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Karate as a Vehicle to Modernity?
Islam, Art and Body Culture in Egypt

Dr. Hatsuki Aishima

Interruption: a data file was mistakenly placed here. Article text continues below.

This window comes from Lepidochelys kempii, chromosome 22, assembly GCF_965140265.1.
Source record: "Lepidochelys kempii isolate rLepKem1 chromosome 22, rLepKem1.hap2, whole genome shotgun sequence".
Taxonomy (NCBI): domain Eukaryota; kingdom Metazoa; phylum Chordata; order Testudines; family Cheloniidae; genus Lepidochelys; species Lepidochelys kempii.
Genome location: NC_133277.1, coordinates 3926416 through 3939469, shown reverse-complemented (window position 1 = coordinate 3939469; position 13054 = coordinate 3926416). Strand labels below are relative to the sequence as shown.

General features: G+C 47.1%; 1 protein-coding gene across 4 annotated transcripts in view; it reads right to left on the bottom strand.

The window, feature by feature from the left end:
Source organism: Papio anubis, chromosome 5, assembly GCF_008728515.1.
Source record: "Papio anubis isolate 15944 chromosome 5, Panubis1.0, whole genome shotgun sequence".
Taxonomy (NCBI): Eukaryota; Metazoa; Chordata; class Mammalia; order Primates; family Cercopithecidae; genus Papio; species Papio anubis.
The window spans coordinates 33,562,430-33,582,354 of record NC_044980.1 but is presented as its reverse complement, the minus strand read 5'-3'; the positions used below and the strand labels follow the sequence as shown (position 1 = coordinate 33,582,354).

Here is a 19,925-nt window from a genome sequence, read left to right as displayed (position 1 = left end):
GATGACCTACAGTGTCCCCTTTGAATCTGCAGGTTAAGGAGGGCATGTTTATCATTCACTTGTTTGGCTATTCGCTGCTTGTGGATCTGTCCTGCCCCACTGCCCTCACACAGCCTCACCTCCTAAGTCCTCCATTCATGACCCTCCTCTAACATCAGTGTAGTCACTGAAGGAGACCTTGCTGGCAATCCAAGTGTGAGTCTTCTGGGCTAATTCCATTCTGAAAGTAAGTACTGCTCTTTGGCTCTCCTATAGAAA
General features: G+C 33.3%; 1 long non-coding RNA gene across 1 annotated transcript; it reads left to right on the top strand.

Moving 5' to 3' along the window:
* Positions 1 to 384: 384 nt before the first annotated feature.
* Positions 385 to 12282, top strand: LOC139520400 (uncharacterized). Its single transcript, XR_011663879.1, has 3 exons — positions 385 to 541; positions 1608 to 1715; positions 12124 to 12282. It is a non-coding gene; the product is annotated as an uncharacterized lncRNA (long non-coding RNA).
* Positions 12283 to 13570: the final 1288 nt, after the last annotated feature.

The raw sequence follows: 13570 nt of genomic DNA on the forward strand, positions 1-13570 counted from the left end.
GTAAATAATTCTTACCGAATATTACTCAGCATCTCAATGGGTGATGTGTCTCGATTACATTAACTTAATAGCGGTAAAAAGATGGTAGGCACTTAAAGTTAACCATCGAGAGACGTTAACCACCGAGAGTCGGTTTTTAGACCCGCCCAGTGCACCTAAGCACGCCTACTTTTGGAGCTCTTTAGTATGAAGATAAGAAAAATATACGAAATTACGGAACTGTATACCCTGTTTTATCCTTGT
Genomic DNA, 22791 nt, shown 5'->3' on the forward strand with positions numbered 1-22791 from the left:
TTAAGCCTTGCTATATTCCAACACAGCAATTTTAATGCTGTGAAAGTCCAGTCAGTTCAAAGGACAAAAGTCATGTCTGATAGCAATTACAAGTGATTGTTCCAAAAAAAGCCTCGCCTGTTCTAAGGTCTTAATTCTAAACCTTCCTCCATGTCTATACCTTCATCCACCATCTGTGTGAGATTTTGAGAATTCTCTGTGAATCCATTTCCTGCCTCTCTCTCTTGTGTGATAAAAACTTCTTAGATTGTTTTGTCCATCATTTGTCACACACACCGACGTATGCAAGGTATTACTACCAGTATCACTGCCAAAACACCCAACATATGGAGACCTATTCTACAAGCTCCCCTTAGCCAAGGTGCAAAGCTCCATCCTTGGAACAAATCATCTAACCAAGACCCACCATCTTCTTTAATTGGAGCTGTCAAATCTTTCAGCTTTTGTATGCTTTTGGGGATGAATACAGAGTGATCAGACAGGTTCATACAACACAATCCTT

This project investigates how Egyptian Muslims imagine their modern Self with reference to their multiple Others—the West and East Asia—by engaging in an ethnography of karate practitioner communities in urban Egypt. It will explore sports and performing arts (categories and practices that largely originate in the West) as the vehicles for local actors to participate in constructing and resisting the global order, and so to try out their own versions of modernity. Although sport has contributed to the formation of Egyptian national identity as much as anywhere else in the world, sport culture or physical education in modern Egypt is yet to be studied thoroughly. Since karate was introduced to Egypt in the 1970s, it has established firm roots in youth culture, together with kung fu and taekwondo. My research will focus on the process through which novices are initiated into the path of karate by acquiring its philosophical principles and technical skills. Apart from conducting in-depth interviews with Egyptian instructors, students, and their parents at karate schools, I intend to analyse the images of martial arts produced in popular culture.